Craigmiles is factually inapposite from the present case due to the nature of the damages awarded. In Craigmiles, the appellate court reinstated a damage award for medical expenses, lost wages, and aggravation of a preexisting condition. In the instant case, however, the jury awarded damages for medical expenses, and no other element of damages. We agree with the rationale of Paulan and Griffin that a damage award for medical expenses and no other element is not irreconcilably inconsistent when the evidence of the plaintiff's injury is disputed and the amount of the award includes only an initial doctor's visit and nothing more.
However, we question the rationale of Craigmiles. In our view, a damage award for medical expenses and aggravation of a preexisting condition without an award for pain and suffering is irreconcilably inconsistent. If there was sufficient evidence to support an award of damages for aggravation of a preexisting condition, it logically follows that there was sufficient evidence of the plaintiff's increased pain and suffering due to the aggravated injury. "Aggravation" is defined as any circumstance attending the commission of a tort which increases its enormity or adds to its injurious consequences, but which is above and beyond the essential constituents of the tort itself. (Black's Law Dictionary 65 (6th ed. 1990).) By definition, if a preexisting condition is aggravated, it has worsened and is accompanied by increased pain and/or suffering. Thus, an award for medical expenses and aggravation of a preexisting condition without an award for pain and suffering is irreconcilably inconsistent.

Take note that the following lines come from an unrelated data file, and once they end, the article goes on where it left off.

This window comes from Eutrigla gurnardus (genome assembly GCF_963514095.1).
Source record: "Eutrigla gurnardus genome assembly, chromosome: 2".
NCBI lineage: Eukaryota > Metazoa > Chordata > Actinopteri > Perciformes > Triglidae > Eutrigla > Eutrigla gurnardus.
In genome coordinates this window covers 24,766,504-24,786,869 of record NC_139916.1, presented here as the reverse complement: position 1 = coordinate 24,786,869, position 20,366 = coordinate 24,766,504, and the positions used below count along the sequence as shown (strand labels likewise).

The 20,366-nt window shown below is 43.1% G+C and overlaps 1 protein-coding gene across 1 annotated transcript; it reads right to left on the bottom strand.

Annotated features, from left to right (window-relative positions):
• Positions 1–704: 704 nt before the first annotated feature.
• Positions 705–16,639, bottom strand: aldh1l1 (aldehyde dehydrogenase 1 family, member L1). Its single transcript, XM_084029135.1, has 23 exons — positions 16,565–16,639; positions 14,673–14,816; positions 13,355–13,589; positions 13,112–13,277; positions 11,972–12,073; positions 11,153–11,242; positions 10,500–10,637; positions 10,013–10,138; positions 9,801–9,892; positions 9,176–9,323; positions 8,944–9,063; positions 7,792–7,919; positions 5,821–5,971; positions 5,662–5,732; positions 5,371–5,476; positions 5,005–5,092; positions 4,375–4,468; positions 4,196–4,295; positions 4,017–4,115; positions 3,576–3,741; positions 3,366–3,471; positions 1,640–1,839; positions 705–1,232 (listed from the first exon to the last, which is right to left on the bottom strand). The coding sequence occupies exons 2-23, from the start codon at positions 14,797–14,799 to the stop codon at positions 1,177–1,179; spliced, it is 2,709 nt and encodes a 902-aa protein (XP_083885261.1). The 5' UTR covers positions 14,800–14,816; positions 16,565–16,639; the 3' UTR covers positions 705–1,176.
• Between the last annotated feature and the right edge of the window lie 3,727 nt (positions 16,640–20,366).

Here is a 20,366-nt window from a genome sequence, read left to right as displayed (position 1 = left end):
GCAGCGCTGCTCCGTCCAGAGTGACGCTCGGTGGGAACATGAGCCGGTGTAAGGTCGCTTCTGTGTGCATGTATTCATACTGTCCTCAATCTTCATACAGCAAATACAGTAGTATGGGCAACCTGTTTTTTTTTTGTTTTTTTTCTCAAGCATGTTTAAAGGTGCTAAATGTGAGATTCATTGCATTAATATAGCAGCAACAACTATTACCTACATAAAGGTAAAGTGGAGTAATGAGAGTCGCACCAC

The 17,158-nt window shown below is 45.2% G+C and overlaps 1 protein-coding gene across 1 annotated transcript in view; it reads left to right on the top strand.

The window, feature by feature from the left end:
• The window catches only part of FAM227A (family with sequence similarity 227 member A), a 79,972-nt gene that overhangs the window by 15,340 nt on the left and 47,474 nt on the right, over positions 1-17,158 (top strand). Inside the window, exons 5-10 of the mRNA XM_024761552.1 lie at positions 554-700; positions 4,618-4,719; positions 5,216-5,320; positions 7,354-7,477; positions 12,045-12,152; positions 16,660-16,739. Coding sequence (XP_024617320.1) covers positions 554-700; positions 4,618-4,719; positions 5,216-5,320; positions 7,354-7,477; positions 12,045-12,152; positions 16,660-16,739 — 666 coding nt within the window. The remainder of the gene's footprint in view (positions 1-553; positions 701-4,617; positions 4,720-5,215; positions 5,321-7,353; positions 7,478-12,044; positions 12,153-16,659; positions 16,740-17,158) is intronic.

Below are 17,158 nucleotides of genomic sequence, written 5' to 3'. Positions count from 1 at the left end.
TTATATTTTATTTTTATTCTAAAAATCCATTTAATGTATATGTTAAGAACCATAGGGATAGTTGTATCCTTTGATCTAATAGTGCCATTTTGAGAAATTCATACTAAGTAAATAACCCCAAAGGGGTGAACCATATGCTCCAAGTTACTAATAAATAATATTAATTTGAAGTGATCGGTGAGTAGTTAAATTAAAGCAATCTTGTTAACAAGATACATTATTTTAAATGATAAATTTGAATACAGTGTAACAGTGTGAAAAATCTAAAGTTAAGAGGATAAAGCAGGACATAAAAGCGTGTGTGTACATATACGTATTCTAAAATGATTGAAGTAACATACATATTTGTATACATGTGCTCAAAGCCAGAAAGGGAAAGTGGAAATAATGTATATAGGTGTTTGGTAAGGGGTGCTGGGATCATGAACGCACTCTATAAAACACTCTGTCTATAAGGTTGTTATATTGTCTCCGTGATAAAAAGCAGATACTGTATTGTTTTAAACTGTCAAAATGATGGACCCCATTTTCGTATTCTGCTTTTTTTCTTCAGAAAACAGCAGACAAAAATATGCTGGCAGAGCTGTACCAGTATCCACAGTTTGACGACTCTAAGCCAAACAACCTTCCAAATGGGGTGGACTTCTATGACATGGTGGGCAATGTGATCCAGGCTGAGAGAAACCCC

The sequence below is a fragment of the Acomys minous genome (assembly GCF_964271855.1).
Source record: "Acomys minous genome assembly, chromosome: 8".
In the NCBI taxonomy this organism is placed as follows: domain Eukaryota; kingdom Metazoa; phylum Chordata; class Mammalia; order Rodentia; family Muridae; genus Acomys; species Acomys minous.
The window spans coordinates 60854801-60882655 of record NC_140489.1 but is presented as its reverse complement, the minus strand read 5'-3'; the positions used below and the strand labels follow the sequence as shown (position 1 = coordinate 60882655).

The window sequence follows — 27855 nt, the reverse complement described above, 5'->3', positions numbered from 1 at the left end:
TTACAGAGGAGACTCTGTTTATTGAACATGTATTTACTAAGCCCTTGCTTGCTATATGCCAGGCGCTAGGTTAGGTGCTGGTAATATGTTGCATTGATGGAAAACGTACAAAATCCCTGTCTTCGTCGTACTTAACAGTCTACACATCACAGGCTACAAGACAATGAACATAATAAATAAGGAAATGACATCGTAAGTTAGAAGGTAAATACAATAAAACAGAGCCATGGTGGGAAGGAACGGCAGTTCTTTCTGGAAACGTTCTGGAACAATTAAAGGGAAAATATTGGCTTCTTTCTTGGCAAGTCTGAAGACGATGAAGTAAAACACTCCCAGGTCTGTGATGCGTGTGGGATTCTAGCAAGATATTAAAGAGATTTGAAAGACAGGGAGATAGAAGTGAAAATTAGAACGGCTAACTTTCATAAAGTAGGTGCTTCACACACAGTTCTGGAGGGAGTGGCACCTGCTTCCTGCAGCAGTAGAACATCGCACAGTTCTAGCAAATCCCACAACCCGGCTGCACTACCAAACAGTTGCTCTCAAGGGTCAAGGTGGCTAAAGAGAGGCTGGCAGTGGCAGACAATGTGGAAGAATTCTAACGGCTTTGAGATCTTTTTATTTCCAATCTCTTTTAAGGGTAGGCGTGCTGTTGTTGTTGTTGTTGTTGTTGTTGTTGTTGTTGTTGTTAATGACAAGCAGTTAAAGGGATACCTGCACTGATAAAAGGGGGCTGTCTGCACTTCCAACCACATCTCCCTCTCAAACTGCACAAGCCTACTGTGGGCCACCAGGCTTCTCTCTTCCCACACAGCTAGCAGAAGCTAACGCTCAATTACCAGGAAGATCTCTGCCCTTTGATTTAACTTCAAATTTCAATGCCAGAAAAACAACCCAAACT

In this case, the plaintiff bumped his right knee on the steering column during the collision. The main issue surrounds the severity of the injury and whether the damages he seeks were proximately caused by the collision. As in Paulan and Griffin, the severity of the plaintiff's injuries is questionable. This was not a case such as Wade v. Rich (1993), 249 Ill. App. 3d 581, 188 Ill. Dec. 744, 618 N.E.2d 1314 (Lewis, J., Dissenting), wherein the evidence of the plaintiff's severe pain and suffering arising out of multiple dog bites to the face and neck was unrebutted. Although the plaintiff in this case testified that he experienced "severe" and "throbbing" pain in his right knee, he was able to work, go to school, and engage in physical education activities. Like the plaintiffs in Paulan and Griffin, the plaintiff in this case did not consult with a physician on a regular basis subsequent to the collision.